For over 60 years, City Lights Bookstore has been a mainstay of free-speech and radical ideas. Co-founded in 1953 by poet-artist Lawrence Ferlinghetti (who, at 98, still keeps the candle dripping over the chianti bottle), it was here that Allen Ginsberg’s Howl & Other Poems was first published, putting the Beat Generation on the map. The creaky wooden bookstore and publishing house is still a center of progressive politics and indie literary voices, which it stocks alongside a huge inventory of new and used fiction and nonfiction. You’ll find the shop on the corner of Jack Kerouac Alley (so named after being renovated and reopened to the public in 2007) and across from the Vesuvio Cafe, the bar where Kerouac, Neal Cassady and other Beat heavyweights once held court.
|Venue name:||City Lights||Contact:|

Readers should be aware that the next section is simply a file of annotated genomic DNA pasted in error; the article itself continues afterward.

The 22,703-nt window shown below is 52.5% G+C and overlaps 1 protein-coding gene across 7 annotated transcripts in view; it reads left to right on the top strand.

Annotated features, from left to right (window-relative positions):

261 Columbus Ave
|Cross street:||at Broadway St|
|Opening hours:||Mon-Sun 10am-12am|
|Transport:||Bus 8AX, 8BX, 8X, 10, 12, 41|
|Do you own this business?|
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You can get lost for days in this bookstore. There are so many sections, and definitely don't forget to go downstairs. As mentioned below, the place can get a little crowded, but at least that means this place will stay open and continue to be a landmark in the city for years to come.
Second to Green Apple, City Lights is my favorite book store in SF - isn't it everyone's favorite book store here? There's just so much history and star power behind this place, namely from the Beat generation, and wandering its halls is a great way to get lost in your own thoughts and the books that line these walls. It can be a bit overwhelming, and it certainly gets crowded due to its popularity, but no visit to SF would be complete without a stop here.